Curing Cholera Will Soon Become Possible

Researchers discover a new weak spot in the organisms

A group of investigators at the Rensselaer Polytechnic Institute (RPI) recently managed a significant breakthrough in their studies of the dangerous bacteria Vibrio cholerae. The bacterium is the agent that causes the terrible infectious disease known as cholera, but the team believes that this disease may soon become a thing of the past. The group, led by RPI associate professor of biology Blanca Barquera, managed to discover a mechanism the bacteria uses to produce energy, that has never been seen before in other creatures. This raises hope that the pathway could be used to attack the microorganism.

The scientists basically discovered a previously-unknown mechanism inside an enzyme, whose job is to provide the bacteria with precious energy, and thus sustain a potential infection in a human host. Given that we don't have this enzyme, it stands to reason that bioengineers could devise substances that will attack this molecule specifically, without inflicting any harm on other chemicals in the human body. Details of the new discoveries appear in the June 28 issue of the esteemed journal Proceedings of the National Academy of Sciences (PNAS).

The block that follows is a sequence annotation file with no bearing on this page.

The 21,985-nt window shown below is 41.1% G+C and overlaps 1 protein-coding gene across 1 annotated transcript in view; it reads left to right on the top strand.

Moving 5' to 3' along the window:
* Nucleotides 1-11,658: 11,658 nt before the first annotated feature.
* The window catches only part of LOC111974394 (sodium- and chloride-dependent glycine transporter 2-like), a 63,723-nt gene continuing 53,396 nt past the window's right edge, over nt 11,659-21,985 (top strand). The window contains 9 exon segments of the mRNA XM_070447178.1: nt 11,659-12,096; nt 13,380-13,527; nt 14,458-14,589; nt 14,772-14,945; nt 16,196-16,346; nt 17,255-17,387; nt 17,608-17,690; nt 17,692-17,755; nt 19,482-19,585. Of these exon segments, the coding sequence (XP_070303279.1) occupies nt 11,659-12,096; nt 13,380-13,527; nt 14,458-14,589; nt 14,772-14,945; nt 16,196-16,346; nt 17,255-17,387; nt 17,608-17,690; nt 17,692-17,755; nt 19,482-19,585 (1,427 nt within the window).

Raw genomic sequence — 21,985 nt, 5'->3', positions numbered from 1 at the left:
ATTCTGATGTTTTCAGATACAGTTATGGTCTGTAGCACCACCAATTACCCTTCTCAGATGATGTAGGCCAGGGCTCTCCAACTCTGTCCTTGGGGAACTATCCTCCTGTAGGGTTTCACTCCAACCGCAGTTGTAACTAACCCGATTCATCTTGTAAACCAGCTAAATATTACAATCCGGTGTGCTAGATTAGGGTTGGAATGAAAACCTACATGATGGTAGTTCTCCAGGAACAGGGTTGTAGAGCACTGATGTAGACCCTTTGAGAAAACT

According to the paper, the enzyme dubbed Na+-NQR plays a crucial role in converting food into energy for V. cholerae. But the molecule also plays an additional, perhaps even more important, role. It is responsible for electrically charging the cellular membrane encircling the bacteria, which means that it is in charge of powering up a vast number of physical and chemical processes going on inside the cells. If this power plant is broken apart via drugs, then all processes depending on it would end, and the bacterial cell would die.

“Cellular respiration is remarkable. It is one of the most efficient energy conversion processes known, and nevertheless, does not require high temperatures. This efficiency has drawn the attention of researchers,” the team leader explains. She adds that bacteria tend to carry out this process – which carries electrons from food to oxygen, releasing energy – in the cellular membrane, because they lack specialized organelles to do the job inside the cell. In more complex organisms, such as humans, the job is performed by mitochondria, specialized organelles inside the cells that are affectionately referred to as the “cellular power plant.”

“Na+-NQR plays the same role as human respiratory proteins but it is much smaller. We want to understand how it works, how it produces energy. If we understand how Na+-NQR works, we can learn the basic principles used by living organisms to convert energy and transport ions,” Barquera concludes.

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